I can hardly bear to sit upright. Too much Madeira perhaps, after such a long day—though I’d never say anything to that effect. I sit on the reclining sofa and swing my legs around so that my back is against the reclining arm and my skirt drapes over the side. Mr. Hastie’s eyes nearly pop out of his head. I remember when I went to Scotland on furlough two years ago, the women sat ramrod straight at all times. But we aren’t so strict in Calcutta, and I’m too tired to meet his expectation. Mr. Steele and Mr. Wilson don’t notice Mr. Hastie’s reaction, so I let it pass.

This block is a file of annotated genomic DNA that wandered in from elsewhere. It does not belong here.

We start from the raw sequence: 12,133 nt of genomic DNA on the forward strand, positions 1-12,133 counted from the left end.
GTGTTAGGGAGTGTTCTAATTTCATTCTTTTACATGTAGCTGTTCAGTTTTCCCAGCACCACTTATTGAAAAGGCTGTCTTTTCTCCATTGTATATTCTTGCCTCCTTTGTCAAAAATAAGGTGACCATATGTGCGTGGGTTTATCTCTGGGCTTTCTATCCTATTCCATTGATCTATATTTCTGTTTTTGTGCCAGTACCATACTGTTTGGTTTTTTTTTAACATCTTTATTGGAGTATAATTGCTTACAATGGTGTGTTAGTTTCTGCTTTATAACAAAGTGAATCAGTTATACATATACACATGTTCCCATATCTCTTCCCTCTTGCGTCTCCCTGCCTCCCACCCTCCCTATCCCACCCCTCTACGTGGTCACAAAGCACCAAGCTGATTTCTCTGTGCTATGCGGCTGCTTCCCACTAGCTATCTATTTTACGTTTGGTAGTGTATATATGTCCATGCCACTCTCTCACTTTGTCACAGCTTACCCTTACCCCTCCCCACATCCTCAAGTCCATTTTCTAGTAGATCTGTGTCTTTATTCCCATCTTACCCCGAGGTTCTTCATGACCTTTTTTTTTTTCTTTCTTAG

“Whiskey, gentlemen?” Mr. Steele asks turning from the sideboard. “I import it from the Auchentoshan Distillery near Glasgow.”
“A bit light for evening, don’t you think?” Mr. Hastie asks.
“Given the climate, I think lighter whiskey is better suited,” Mr. Steele replies. “And it’s from home. What do you think, Mr. Wilson?”
“I think it’s a rare treat to indulge. To your health, sir,” Mr. Wilson toasts.
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